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Travel bucket list idea:

Tokyo National Museum

  • Tokyo, Kanto, Japan

Last updated: 19 April, 2024

Ueno Park’s best museum, and Japan’s oldest museum, is one of the largest art museums in the world.

The museum collects, preserves and displays collections of artworks and cultural objects from across Asia, with a focus on Japanese art. It holds over 110,00 cultural artefacts and artworks, including 89 National Treasures.

For anyone interested in Japan’s fascinating past of emperors, shoguns, samurais and more, this is a must-see. The museum collection includes everything from ancient Buddhist sculptures, to samurai armour and even tea ceremony utensils.

Know before you go

When Emperor Naruhito acceded to the Chrysanthemum Throne in 2019, he became the 126th Emperor of Japan. According to Japanese mythology, Naruhito’s lineage can be traced directly to Japan’s legendary first emperor, Jimmu, who rose to power in 660 BC.

Much of the early Imperial period is shrouded in mystery, but whether or not Jimmu ever existed, it’s thought that Japan has had an emperor for at least the last 1,500 years – sometimes functioning as a ruler, occasionally banished to exile, and often just holding a symbolic position (as now).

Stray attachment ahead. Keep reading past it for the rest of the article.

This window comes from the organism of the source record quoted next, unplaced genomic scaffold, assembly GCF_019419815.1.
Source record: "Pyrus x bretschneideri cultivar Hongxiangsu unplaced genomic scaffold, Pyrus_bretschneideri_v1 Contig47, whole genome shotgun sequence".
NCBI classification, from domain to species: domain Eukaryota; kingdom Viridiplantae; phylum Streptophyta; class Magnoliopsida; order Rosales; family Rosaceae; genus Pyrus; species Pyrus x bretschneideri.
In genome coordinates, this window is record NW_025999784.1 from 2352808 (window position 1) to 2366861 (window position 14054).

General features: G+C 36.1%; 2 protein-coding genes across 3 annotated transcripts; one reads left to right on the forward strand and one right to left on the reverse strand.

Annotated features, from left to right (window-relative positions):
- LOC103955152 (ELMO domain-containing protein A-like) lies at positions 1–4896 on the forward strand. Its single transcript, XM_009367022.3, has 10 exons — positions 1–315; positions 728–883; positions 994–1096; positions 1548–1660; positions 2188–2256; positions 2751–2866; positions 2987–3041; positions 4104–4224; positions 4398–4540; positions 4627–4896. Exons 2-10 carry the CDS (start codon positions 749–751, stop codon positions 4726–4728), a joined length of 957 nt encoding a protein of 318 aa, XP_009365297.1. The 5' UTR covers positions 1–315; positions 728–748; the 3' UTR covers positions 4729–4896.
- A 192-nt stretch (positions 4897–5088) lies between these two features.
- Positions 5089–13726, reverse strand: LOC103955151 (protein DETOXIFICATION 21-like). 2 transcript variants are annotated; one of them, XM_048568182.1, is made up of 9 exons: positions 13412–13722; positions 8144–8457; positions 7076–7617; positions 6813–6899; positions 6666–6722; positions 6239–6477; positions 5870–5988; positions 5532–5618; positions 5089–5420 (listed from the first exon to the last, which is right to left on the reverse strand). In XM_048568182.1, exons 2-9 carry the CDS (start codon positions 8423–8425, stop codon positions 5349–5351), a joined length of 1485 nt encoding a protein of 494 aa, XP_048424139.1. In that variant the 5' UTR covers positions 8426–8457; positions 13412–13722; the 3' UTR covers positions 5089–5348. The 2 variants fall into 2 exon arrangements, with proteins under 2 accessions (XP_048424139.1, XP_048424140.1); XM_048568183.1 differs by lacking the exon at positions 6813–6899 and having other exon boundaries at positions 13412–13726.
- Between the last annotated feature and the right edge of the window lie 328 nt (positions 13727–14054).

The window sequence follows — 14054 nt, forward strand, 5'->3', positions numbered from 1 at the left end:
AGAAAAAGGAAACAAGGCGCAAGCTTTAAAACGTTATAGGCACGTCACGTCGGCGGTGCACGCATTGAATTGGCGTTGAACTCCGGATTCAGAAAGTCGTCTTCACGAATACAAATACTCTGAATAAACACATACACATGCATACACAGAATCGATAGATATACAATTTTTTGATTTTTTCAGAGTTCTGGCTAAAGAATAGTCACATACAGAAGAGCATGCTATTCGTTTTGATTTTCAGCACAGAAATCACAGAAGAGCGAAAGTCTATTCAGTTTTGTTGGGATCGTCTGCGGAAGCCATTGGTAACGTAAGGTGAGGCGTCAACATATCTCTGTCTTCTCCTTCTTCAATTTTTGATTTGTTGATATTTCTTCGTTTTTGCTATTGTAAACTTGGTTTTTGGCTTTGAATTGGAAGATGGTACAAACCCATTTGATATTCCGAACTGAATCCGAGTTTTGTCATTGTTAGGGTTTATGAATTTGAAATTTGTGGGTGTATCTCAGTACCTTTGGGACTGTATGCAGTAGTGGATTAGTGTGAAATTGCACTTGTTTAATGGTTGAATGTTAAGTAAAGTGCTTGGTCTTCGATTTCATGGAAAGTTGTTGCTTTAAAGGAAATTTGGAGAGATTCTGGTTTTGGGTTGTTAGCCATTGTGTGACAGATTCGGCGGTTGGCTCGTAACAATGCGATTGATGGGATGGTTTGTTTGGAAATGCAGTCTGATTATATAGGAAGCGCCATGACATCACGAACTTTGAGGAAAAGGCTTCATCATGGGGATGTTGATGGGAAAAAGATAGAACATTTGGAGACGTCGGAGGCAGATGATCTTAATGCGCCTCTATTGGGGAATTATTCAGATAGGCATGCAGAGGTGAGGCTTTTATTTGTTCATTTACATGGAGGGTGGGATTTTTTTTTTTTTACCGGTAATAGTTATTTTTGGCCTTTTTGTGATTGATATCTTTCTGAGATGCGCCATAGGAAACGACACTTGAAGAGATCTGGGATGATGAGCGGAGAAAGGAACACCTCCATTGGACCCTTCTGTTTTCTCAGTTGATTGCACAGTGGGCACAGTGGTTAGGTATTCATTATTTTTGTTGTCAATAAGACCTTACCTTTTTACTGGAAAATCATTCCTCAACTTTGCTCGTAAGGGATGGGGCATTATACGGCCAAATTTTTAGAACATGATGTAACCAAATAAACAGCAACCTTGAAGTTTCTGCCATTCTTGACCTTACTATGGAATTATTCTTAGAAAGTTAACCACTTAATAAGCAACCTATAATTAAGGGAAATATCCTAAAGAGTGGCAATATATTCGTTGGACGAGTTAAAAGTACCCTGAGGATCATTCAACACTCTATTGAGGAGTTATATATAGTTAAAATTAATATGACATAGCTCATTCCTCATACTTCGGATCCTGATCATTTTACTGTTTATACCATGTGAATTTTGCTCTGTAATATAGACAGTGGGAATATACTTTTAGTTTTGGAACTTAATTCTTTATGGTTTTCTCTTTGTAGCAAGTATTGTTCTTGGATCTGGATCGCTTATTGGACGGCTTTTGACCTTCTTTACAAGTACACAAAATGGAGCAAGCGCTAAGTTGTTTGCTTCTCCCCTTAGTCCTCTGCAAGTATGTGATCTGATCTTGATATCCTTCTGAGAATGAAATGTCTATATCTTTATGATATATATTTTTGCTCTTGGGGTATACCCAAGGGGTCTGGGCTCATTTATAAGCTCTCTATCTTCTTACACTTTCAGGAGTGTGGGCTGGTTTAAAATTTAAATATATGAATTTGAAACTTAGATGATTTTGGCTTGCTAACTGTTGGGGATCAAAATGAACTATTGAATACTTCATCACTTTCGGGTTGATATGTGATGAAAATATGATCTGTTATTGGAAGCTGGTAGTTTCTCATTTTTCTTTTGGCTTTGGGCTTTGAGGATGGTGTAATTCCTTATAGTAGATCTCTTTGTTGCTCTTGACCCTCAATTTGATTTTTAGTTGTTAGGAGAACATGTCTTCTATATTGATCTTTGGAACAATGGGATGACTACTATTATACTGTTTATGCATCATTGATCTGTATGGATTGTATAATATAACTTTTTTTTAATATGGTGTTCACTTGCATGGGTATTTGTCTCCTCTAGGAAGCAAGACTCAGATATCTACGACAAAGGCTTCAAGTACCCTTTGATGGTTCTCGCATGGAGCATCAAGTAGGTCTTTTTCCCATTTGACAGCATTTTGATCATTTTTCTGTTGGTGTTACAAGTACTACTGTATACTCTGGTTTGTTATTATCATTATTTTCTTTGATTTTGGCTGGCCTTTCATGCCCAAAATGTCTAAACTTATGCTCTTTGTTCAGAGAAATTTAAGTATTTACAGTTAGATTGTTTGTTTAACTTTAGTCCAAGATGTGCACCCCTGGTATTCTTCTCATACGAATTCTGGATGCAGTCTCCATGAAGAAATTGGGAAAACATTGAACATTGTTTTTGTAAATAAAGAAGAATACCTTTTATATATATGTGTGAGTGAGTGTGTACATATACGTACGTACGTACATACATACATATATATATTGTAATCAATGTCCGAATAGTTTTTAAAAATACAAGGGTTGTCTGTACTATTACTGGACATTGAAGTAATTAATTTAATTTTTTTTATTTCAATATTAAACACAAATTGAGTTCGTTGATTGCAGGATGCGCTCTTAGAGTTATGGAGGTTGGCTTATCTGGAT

For most of Japan’s, past (1185-1868), shoguns (translated and shortened from ‘Commander-in-Chief of the Expeditionary Force Against the Barbarians’) were the real rulers of the country, carrying out the administrative duties and leading the military.

The rule of the shoguns ended in 1867, when the last shogun, Tokugawa Yoshinobu, relinquished the office to Emperor Meiji.


Price from: £6
Minimum age: 0
Age suitable: 18+
Frequency: annually
When: March, May and Sept
Duration: 2-3 hours

Getting there & doing it

The museum is 10 minutes’ walk from Ueno or Uguisudani Station (JR Line), 15 minutes’ walk from Ueno Station (Ginza or Hibiya Tokyo Metro Line) or 15 minutes’ walk from Nezu Station (Chiyoda Tokyo Metro Line). There is no parking on site.

There’s no need to book tickets in advance – you can just turn up.

The museum website has a handy online map that explains the various sections of the museum. It’s a vast site with six different galleries, so it’s recommended to have a browse online first and make a plan for what you want to see before you go.

The museum also has two suggested itineraries – one for Japanes art and one for architectural highlights.

When to do it

The museum is open all year round, seven days a week.